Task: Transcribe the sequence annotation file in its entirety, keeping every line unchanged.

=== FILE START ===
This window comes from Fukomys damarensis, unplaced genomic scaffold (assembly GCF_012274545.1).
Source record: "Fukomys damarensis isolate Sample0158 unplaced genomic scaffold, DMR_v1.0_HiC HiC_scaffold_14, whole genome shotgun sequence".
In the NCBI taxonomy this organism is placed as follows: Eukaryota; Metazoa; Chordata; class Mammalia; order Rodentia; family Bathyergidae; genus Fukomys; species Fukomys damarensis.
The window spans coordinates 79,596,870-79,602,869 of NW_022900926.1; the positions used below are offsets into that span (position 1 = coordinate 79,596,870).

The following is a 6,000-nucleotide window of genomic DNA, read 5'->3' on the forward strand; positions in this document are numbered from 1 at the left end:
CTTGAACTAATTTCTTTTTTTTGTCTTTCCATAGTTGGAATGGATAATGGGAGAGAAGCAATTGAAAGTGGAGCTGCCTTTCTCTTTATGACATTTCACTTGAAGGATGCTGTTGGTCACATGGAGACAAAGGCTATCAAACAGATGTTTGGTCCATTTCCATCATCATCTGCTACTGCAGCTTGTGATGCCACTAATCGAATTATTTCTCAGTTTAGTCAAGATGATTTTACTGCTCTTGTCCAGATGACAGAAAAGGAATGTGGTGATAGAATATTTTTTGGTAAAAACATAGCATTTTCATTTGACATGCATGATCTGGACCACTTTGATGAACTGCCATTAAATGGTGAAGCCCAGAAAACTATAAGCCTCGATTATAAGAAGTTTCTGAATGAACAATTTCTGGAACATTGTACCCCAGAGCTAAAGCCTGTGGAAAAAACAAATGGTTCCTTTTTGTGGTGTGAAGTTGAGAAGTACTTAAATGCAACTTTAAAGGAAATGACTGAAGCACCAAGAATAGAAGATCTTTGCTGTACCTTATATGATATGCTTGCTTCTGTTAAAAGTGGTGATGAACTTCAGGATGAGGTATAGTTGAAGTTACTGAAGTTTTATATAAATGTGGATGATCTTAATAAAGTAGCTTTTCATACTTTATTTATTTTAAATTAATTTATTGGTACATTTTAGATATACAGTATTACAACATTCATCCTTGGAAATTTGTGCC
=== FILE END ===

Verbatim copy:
This window comes from Fukomys damarensis, unplaced genomic scaffold (assembly GCF_012274545.1).
Source record: "Fukomys damarensis isolate Sample0158 unplaced genomic scaffold, DMR_v1.0_HiC HiC_scaffold_14, whole genome shotgun sequence".
In the NCBI taxonomy this organism is placed as follows: Eukaryota; Metazoa; Chordata; class Mammalia; order Rodentia; family Bathyergidae; genus Fukomys; species Fukomys damarensis.
The window spans coordinates 79,596,870-79,602,869 of NW_022900926.1; the positions used below are offsets into that span (position 1 = coordinate 79,596,870).

The following is a 6,000-nucleotide window of genomic DNA, read 5'->3' on the forward strand; positions in this document are numbered from 1 at the left end:
CTTGAACTAATTTCTTTTTTTTGTCTTTCCATAGTTGGAATGGATAATGGGAGAGAAGCAATTGAAAGTGGAGCTGCCTTTCTCTTTATGACATTTCACTTGAAGGATGCTGTTGGTCACATGGAGACAAAGGCTATCAAACAGATGTTTGGTCCATTTCCATCATCATCTGCTACTGCAGCTTGTGATGCCACTAATCGAATTATTTCTCAGTTTAGTCAAGATGATTTTACTGCTCTTGTCCAGATGACAGAAAAGGAATGTGGTGATAGAATATTTTTTGGTAAAAACATAGCATTTTCATTTGACATGCATGATCTGGACCACTTTGATGAACTGCCATTAAATGGTGAAGCCCAGAAAACTATAAGCCTCGATTATAAGAAGTTTCTGAATGAACAATTTCTGGAACATTGTACCCCAGAGCTAAAGCCTGTGGAAAAAACAAATGGTTCCTTTTTGTGGTGTGAAGTTGAGAAGTACTTAAATGCAACTTTAAAGGAAATGACTGAAGCACCAAGAATAGAAGATCTTTGCTGTACCTTATATGATATGCTTGCTTCTGTTAAAAGTGGTGATGAACTTCAGGATGAGGTATAGTTGAAGTTACTGAAGTTTTATATAAATGTGGATGATCTTAATAAAGTAGCTTTTCATACTTTATTTATTTTAAATTAATTTATTGGTACATTTTAGATATACAGTATTACAACATTCATCCTTGGAAATTTGTGCC